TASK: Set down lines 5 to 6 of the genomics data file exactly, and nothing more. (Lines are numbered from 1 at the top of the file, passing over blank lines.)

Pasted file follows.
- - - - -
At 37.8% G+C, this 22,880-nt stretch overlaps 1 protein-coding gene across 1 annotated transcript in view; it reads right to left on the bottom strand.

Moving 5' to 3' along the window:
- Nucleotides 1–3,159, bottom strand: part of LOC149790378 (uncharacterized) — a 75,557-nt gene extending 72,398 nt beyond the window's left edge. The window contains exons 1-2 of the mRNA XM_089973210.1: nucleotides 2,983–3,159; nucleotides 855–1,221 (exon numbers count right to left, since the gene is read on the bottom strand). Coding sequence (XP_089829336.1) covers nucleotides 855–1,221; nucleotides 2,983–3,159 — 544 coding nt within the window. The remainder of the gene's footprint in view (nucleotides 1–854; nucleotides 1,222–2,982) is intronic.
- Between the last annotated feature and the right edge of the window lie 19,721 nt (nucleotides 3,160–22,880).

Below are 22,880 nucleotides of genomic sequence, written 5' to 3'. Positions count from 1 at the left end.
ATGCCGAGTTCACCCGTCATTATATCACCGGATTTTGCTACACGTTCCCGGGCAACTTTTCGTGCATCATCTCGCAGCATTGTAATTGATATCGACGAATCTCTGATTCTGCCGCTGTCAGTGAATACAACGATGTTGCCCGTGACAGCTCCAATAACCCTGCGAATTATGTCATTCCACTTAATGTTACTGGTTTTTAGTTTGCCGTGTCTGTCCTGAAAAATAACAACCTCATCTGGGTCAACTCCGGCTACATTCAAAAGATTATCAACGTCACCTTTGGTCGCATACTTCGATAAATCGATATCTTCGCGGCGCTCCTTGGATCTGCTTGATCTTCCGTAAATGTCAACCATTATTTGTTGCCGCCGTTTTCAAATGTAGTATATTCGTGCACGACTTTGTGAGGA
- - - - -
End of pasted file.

Below are 22,880 nucleotides of genomic sequence, written 5' to 3'. Positions count from 1 at the left end.
ATGCCGAGTTCACCCGTCATTATATCACCGGATTTTGCTACACGTTCCCGGGCAACTTTTCGTGCATCATCTCGCAGCATTGTAATTGATATCGACGAATCTCTGATTCTGCCGCTGTCAGTGAATACAACGATGTTGCCCGTGACAGCTCCAATAACCCTGCGAATTATGTCATTCCACTTAATGTTACTGGTTTTTAGTTTGCCGTGTCTGTCCTGAAAAATAACAACCTCATCTGGGTCAACTCCGGCTACATTCAAAAGATTATCAACGTCACCTTTGGTCGCATACTTCGATAAATCGATATCTTCGCGGCGCTCCTTGGATCTGCTTGATCTTCCGTAAATGTCAACCATTATTTGTTGCCGCCGTTTTCAAATGTAGTATATTCGTGCACGACTTTGTGAGGA